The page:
Even in an election where "change" was the operative word, Texans showed the Lone Star State is still very much a Republican stronghold both in presidential politics and further down the ballot.Read more on Texas exit polls here.
Although Democrat Barack Obama became the nation's first black president in a resounding victory, Republican Sen. John McCain easily won Texas' 34 electoral votes Tuesday, continuing a string of GOP victories going back three decades.
"Texans are conservative on economic issues, conservative on social issues, conservative on national defense," said Republican consultant Reggie Bashur. "John McCain did not campaign here at all, did not have one office, spent not one dollar and he was still able to win."
McCain led Obama with 55 percent of the vote with nearly half of precincts reporting.
No Democrat has won Texas since Jimmy Carter since 1976, but the party hoped that strong voter turnout and legions of supporters for Obama would help them crack GOP dominance in other statewide races.
It didn't happen.
Even with an Associated Press exit poll reflecting voter dissatisfaction aimed at Republicans over the economic downturn, the war in Iraq and President Bush, Republicans put up a fight to hold on.
"If Washington would just look to the heartland, they would see the blueprint for making us a Republican country again," said Gov. Rick Perry, a Republican. "This is a good night in Texas."
Incumbent GOP Sen. John Cornyn defeated Democrat Rick Noriega. Republicans have held the state's two Senate seats since 1993.
Other GOP victories kept trickling down the ballot.
Incumbent Railroad Commissioner Michael Williams, Supreme Court justices Wallace Jefferson, Dale Wainwright, Phil Johnson and Court of Criminal Appeals judges Tom Price and Paul Womack all won re-election.
The last big hope for Democrats was to try to make gains in the state House of Representatives, where Republicans held a 79-71 majority. Democrats needed a net gain of five seats to take over as the majority and oust Republican Speaker Tom Craddick of Midland.
And in Harris County, the state's most populous, Houston-area voters appeared to be giving Democrats back a number of countywide and judicial seats that the Republicans took in 1994.
McCain ran well in Texas among whites, the affluent, evangelical Christians and voters who called themselves independents, according to an Associated Press exit poll.
More than one-third of Texans interviewed as they left their polling places approved of President Bush's performance -- much higher than the national average -- and they overwhelmingly backed McCain.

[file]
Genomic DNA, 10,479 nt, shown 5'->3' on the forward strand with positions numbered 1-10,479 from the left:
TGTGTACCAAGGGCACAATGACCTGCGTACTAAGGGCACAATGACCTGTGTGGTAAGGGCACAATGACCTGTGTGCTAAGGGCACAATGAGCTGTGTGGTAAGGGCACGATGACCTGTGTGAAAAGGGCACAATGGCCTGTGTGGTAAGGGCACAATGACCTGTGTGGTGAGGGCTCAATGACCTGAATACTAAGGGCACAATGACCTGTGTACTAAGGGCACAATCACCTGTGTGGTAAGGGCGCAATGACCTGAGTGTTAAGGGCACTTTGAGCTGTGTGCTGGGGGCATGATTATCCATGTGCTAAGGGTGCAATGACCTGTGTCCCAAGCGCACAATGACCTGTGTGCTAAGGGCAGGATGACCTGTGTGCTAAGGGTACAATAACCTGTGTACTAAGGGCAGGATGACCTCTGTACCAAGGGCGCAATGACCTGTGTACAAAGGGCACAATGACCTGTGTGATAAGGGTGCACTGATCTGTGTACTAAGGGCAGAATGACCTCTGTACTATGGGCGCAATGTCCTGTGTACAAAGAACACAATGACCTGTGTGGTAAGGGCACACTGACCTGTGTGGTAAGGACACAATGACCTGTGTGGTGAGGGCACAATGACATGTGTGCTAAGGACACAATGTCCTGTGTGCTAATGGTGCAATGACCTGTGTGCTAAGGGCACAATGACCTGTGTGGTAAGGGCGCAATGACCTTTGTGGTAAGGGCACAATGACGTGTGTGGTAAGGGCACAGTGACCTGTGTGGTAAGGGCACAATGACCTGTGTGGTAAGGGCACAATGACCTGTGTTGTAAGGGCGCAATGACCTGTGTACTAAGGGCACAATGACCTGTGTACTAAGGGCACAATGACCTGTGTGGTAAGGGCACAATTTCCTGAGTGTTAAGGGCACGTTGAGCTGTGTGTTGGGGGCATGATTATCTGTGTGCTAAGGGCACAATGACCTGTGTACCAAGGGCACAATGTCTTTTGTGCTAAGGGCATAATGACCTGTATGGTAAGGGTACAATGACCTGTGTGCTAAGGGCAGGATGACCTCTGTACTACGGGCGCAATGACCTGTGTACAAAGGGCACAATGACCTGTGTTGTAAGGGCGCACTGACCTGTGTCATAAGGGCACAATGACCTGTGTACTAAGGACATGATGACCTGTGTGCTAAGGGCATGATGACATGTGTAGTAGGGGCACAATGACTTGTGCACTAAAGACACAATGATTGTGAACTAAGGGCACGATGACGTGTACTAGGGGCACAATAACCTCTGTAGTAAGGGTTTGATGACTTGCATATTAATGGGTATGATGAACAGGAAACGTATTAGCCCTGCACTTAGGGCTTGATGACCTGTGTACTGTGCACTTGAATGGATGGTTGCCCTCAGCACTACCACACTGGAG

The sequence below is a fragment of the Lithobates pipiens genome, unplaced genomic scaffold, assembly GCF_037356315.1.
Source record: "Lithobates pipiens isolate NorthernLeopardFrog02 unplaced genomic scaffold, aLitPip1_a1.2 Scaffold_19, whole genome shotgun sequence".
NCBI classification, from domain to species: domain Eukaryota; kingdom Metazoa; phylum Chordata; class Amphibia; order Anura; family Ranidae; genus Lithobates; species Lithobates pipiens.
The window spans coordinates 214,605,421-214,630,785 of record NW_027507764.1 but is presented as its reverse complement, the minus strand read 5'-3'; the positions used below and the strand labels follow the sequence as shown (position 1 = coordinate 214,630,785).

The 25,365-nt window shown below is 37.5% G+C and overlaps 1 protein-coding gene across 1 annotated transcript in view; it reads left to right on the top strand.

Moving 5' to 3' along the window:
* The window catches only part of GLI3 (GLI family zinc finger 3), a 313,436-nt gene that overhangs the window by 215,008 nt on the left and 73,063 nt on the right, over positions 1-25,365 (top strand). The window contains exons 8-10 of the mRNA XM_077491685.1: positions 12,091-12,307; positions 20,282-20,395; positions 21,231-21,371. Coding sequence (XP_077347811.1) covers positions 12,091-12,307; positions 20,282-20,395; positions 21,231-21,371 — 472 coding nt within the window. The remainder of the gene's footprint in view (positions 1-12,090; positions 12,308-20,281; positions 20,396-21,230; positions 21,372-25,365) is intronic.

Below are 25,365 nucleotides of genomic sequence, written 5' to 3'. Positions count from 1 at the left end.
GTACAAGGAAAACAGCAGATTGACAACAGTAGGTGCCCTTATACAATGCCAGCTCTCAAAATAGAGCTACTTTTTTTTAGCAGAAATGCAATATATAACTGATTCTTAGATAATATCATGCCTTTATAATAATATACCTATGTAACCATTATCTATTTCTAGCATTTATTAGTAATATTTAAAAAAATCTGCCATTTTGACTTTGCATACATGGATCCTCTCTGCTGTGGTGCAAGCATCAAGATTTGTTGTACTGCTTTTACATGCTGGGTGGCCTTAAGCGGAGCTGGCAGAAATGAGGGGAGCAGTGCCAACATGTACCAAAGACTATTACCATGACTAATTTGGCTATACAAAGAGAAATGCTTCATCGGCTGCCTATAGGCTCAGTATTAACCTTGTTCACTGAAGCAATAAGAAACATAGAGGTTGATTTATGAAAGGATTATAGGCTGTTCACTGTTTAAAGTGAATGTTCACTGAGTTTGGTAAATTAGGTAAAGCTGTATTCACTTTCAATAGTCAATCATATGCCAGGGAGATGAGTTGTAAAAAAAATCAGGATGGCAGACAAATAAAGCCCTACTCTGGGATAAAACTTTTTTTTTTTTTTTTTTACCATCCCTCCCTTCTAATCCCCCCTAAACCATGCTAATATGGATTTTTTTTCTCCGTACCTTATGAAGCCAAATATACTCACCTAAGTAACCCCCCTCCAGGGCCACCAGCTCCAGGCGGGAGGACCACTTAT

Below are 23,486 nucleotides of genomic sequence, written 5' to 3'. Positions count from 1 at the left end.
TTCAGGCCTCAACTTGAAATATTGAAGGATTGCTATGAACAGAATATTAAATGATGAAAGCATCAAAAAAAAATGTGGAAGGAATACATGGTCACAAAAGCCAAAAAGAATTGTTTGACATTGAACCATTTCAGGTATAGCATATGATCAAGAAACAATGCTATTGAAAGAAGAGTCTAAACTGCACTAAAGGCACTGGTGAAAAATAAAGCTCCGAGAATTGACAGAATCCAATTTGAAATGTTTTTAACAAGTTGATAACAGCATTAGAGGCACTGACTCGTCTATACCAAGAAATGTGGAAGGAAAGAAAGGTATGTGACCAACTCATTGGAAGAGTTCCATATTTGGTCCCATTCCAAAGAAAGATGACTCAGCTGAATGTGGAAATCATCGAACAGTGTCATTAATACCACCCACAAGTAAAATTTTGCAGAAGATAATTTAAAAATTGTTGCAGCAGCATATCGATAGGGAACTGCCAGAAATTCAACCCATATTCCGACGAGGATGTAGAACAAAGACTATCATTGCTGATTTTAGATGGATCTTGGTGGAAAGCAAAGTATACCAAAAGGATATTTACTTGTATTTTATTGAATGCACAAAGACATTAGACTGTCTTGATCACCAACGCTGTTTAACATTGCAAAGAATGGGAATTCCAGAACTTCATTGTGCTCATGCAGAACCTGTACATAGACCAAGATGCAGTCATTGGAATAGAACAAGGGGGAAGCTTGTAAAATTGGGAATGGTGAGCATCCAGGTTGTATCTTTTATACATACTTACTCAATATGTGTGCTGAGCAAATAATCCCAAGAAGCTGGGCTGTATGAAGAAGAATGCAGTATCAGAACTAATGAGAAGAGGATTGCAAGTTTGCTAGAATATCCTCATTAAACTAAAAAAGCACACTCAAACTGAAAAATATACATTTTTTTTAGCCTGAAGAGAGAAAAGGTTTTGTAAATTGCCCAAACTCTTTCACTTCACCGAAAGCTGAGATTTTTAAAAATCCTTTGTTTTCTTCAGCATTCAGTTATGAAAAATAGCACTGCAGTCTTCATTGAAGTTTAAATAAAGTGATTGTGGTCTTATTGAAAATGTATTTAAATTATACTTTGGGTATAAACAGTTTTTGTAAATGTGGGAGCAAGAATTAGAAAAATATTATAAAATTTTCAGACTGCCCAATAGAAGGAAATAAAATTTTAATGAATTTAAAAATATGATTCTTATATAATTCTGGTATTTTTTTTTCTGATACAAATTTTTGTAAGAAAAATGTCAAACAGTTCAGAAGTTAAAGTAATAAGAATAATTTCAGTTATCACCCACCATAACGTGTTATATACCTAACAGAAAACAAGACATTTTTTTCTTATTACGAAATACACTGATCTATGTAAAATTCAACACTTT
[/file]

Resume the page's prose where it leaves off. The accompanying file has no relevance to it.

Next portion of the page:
McCain was winning about two-thirds of the white vote, and nearly three-fifths of those whose families earn more than $50,000 a year.
At a school in Missouri City southwest of Houston, Dawn Stone, 36, the manager of a family-run construction company, said she voted for McCain -- although she usually votes Democratic. She said the deciding factor was McCain's experience and ability to handle the war.
Stone, who said her business has dropped by half because clients can't get loans for construction projects, also said the economic crisis helped her make up her mind.
"I'm hoping McCain gets us out of it," said Stone, adding that she preferred McCain's stance on border and national security issues.
The strong support for McCain came even as voters who identified themselves as Republicans fell below self-identified Democrats.
Yet nearly half called themselves conservative, according to the exit polls. Only about one in six called themselves liberal.
In 2004, 43 percent said they were Republican and 24 percent were independents. On Tuesday, 31 percent said they were Republicans and 33 percent called themselves independents.
Obama, who will be the nation's first black president, polled strongly among blacks and Hispanics. Hispanics favored Obama 2-to-1, after nearly splitting down the middle between Democrats and Republicans in 2004.
Lupe Ramirez voted for Bush in 2004, but four years later, she voted for a different party.
"I voted for him (Bush) because I was thinking that things were going to change for the better," said Ramirez, 73. "This time, I like Obama."
Ramirez, who emigrated from Durango, Mexico, to El Paso in 1954 and became a citizen in 1971, said she sees Obama as the best candidate to change the country's direction. She said she likes what he's promised, including social benefits, and the way he has campaigned.
Obama fared better in Texas's major cities, including San Antonio, Houston, Dallas, El Paso and Austin. He also led in Laredo and the Rio Grande Valley, where the population is almost entirely Hispanic.
McCain, however, did well in the white affluent suburbs and east Texas, including Collin County, one of the nation's most GOP counties outside Dallas, and Montgomery County, just north of Houston. McCain was also doing well in Tyler and Beaumont.
McCain took nearly three-fifths of suburban voters and two-thirds of those in small towns -- 10,000 to 50,000.
Texas elections officials predicted more than 9 million Texans -- a record turnout -- would cast ballots, representing about 68 percent of the state's 13.5 million voters. More voters turned out in 1992, but not as many since then.
An exit poll of 1,944 Texas voters was conducted for AP by Edison Media Research and Mitofsky International. Most were interviewed in a random sample of 30 precincts statewide Tuesday; 591 who voted early or absentee were interviewed by landline telephone over the last week. Results for the full sample were subject to sampling error of plus or minus 3 percentage points, higher for subgroups.
Even in an election where "change" was the operative word, Texans showed the Lone Star State is still very much a Republican stronghold both in presidential politics and further down the ballot.